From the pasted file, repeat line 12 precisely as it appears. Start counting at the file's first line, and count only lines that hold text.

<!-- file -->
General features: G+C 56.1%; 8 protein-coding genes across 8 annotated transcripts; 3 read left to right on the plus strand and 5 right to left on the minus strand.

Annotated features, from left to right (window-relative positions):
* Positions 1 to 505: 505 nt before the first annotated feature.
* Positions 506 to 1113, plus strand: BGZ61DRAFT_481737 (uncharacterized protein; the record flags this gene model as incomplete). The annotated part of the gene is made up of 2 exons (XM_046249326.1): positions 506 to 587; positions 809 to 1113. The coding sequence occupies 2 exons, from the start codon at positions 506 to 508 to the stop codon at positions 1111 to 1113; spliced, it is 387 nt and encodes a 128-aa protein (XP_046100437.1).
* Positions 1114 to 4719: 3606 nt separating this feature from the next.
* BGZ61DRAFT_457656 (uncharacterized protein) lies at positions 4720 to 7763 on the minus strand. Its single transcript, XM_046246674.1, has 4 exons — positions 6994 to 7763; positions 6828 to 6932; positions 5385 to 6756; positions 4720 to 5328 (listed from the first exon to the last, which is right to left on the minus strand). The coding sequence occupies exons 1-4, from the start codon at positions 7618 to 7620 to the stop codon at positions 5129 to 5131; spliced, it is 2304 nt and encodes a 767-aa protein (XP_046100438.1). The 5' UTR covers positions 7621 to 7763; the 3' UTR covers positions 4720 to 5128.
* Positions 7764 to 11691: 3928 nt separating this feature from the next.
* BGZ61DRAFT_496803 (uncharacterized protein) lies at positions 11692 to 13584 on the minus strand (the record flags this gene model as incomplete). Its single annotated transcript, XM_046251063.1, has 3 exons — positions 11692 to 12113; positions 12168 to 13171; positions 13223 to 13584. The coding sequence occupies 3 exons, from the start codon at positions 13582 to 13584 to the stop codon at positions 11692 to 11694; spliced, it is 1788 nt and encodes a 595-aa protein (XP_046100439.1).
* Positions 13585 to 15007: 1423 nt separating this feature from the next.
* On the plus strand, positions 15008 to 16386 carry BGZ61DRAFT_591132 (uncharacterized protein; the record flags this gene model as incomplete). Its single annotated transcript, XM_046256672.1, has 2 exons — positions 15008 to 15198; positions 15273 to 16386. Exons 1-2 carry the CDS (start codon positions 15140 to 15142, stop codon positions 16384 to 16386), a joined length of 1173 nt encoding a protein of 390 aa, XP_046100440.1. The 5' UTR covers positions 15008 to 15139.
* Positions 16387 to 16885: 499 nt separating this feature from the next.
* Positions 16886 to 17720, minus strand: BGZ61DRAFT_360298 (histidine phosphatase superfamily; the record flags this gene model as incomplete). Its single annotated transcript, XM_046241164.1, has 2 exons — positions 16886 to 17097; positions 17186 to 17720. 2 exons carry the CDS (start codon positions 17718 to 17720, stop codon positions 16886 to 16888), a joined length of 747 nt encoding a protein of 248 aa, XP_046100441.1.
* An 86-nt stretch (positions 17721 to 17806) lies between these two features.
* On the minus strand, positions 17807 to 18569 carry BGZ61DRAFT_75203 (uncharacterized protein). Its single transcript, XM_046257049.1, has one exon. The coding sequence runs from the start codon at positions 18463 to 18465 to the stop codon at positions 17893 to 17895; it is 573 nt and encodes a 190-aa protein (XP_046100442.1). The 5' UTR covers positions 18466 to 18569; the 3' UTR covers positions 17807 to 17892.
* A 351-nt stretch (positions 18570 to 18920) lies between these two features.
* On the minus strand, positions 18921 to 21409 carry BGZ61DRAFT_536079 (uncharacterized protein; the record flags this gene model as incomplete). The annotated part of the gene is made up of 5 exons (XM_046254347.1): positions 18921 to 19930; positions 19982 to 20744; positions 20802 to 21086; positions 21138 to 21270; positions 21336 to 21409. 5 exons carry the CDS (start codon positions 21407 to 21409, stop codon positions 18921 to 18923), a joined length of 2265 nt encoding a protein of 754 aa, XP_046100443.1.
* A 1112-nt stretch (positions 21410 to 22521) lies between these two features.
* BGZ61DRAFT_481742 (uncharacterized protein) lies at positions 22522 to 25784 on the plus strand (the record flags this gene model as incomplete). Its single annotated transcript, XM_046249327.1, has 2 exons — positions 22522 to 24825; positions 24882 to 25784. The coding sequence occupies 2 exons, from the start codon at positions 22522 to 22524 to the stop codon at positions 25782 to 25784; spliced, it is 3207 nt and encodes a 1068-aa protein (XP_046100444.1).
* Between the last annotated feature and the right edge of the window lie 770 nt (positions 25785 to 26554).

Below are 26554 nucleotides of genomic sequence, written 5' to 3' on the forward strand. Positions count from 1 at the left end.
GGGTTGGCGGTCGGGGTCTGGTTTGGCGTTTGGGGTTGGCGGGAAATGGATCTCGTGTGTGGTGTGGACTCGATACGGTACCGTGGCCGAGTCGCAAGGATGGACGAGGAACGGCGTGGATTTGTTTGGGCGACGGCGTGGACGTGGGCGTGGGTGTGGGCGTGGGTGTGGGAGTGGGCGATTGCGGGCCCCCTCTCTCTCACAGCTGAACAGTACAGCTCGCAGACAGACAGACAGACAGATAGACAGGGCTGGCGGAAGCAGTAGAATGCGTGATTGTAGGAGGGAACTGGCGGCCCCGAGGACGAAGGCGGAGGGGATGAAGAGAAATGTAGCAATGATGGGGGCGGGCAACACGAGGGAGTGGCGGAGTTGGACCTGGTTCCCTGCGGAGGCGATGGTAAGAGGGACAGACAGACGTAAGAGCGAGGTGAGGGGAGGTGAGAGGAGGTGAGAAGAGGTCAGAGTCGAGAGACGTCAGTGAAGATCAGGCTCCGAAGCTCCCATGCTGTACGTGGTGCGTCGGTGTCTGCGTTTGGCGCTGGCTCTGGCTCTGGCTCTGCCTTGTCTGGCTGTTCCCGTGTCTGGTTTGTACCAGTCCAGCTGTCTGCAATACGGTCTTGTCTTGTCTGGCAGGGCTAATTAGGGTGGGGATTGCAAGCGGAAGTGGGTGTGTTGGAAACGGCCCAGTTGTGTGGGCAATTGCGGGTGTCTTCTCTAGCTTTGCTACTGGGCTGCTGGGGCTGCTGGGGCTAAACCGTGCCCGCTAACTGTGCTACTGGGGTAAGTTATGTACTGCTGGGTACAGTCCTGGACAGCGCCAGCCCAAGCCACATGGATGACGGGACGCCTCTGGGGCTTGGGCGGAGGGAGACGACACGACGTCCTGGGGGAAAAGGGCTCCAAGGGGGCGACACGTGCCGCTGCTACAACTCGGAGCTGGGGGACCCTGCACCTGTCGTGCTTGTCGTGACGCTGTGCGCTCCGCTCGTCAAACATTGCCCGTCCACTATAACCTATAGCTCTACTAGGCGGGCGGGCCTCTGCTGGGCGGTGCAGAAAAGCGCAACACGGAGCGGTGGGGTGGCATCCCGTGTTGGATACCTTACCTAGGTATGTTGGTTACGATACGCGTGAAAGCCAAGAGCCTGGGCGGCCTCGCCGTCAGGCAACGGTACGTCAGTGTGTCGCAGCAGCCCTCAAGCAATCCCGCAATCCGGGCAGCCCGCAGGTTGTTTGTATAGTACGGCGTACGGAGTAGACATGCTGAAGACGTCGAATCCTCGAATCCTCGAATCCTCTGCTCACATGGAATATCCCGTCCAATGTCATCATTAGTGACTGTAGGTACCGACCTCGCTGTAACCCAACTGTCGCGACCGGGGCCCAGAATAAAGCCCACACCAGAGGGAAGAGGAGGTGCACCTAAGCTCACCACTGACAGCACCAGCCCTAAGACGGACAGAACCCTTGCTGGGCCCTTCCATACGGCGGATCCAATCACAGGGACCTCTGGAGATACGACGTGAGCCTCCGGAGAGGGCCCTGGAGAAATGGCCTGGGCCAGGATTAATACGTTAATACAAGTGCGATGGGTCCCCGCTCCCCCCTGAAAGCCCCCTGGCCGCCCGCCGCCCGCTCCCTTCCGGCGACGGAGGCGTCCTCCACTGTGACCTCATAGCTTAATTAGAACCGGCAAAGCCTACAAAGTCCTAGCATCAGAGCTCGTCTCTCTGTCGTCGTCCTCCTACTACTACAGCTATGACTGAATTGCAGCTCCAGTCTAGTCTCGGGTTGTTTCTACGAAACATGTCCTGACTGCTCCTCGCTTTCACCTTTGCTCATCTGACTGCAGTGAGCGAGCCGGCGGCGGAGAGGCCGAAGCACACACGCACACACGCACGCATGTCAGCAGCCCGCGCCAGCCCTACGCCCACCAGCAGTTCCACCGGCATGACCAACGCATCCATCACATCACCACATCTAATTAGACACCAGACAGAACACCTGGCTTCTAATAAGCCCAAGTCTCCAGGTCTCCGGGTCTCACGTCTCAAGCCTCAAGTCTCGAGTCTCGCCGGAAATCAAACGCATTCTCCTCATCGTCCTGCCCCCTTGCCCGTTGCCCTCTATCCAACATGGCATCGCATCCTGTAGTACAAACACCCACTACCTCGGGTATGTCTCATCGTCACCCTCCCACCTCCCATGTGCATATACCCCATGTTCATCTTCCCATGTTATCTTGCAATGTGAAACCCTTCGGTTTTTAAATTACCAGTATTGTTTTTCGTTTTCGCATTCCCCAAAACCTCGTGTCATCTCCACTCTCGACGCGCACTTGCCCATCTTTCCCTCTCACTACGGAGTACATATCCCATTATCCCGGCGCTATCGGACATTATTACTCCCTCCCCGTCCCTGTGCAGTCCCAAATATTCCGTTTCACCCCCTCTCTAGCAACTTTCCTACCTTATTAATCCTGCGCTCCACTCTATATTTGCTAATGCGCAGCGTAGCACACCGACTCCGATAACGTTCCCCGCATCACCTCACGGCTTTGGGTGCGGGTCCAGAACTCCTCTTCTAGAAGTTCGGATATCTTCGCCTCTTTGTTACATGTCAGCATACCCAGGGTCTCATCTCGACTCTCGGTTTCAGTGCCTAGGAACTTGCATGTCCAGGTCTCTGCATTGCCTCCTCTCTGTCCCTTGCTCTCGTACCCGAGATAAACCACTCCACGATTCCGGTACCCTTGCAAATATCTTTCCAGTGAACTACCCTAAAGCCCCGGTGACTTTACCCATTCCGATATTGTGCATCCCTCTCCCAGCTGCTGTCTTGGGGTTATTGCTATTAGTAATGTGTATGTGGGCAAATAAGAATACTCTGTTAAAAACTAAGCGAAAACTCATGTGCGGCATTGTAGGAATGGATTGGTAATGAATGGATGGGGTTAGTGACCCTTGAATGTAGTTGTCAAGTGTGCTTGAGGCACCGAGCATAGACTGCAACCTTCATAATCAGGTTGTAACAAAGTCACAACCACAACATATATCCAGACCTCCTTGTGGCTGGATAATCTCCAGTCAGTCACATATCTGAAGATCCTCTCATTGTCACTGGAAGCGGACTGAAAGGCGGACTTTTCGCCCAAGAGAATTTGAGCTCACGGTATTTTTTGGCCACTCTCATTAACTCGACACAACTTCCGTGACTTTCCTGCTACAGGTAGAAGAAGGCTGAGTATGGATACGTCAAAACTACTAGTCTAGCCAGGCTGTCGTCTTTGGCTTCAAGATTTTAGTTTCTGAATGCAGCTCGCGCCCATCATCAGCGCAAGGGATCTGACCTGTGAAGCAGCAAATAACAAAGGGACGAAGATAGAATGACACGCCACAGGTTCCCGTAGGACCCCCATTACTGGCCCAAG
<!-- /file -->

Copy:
* Positions 16886 to 17720, minus strand: BGZ61DRAFT_360298 (histidine phosphatase superfamily; the record flags this gene model as incomplete). Its single annotated transcript, XM_046241164.1, has 2 exons — positions 16886 to 17097; positions 17186 to 17720. 2 exons carry the CDS (start codon positions 17718 to 17720, stop codon positions 16886 to 16888), a joined length of 747 nt encoding a protein of 248 aa, XP_046100441.1.